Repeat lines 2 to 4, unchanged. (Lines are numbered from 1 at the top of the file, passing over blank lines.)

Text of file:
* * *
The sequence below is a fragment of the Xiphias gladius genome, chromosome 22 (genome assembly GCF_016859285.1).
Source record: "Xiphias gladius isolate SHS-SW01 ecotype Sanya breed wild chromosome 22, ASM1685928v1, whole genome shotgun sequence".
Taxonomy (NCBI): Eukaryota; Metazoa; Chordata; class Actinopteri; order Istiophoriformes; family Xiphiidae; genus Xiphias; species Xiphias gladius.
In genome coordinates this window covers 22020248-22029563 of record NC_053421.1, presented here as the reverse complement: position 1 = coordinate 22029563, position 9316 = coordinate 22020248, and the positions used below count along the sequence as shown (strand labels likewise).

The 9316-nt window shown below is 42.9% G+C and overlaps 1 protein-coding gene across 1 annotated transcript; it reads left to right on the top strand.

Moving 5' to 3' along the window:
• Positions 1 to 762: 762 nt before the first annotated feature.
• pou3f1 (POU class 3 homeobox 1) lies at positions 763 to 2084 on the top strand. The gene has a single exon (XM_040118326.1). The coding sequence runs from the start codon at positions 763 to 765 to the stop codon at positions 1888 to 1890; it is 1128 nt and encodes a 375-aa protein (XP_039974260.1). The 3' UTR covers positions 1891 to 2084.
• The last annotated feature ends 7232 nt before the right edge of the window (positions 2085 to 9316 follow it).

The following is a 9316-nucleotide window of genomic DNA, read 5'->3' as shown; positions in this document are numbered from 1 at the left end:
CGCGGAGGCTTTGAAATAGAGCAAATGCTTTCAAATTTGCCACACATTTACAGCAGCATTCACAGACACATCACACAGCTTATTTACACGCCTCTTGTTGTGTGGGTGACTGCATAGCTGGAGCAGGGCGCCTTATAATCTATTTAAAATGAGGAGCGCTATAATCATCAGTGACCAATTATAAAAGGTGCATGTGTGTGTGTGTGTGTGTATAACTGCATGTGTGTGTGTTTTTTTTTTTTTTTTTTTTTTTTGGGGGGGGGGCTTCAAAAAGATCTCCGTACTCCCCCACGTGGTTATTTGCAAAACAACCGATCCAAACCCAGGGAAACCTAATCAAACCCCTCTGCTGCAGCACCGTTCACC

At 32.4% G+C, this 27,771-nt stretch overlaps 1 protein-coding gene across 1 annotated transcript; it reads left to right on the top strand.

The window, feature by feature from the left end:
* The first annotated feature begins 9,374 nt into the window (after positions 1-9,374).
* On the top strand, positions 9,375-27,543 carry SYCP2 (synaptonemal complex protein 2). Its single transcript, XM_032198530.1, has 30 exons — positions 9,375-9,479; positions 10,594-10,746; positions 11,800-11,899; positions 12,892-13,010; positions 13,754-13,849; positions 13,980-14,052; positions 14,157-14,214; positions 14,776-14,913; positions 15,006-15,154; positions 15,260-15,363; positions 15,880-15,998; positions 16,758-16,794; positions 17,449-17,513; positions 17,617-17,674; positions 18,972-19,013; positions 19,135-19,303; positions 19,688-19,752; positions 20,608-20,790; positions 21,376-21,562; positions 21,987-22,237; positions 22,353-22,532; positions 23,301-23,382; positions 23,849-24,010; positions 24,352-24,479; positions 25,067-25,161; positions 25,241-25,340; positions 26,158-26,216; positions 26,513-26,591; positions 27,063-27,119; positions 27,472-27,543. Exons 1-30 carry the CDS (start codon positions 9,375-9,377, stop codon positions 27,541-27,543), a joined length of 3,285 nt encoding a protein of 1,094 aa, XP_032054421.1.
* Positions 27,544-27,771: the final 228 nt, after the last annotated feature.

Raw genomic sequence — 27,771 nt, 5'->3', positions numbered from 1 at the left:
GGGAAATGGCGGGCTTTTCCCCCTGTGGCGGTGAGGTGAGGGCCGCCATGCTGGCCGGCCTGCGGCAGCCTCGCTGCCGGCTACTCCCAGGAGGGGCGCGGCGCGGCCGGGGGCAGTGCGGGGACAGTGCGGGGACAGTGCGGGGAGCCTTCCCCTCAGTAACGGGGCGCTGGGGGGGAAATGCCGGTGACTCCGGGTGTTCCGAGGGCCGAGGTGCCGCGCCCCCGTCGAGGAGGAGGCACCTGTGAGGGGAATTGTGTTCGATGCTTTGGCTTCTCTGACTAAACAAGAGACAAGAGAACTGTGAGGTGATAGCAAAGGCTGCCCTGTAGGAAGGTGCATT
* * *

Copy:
Source record: "Xiphias gladius isolate SHS-SW01 ecotype Sanya breed wild chromosome 22, ASM1685928v1, whole genome shotgun sequence".
Taxonomy (NCBI): Eukaryota; Metazoa; Chordata; class Actinopteri; order Istiophoriformes; family Xiphiidae; genus Xiphias; species Xiphias gladius.
In genome coordinates this window covers 22020248-22029563 of record NC_053421.1, presented here as the reverse complement: position 1 = coordinate 22029563, position 9316 = coordinate 22020248, and the positions used below count along the sequence as shown (strand labels likewise).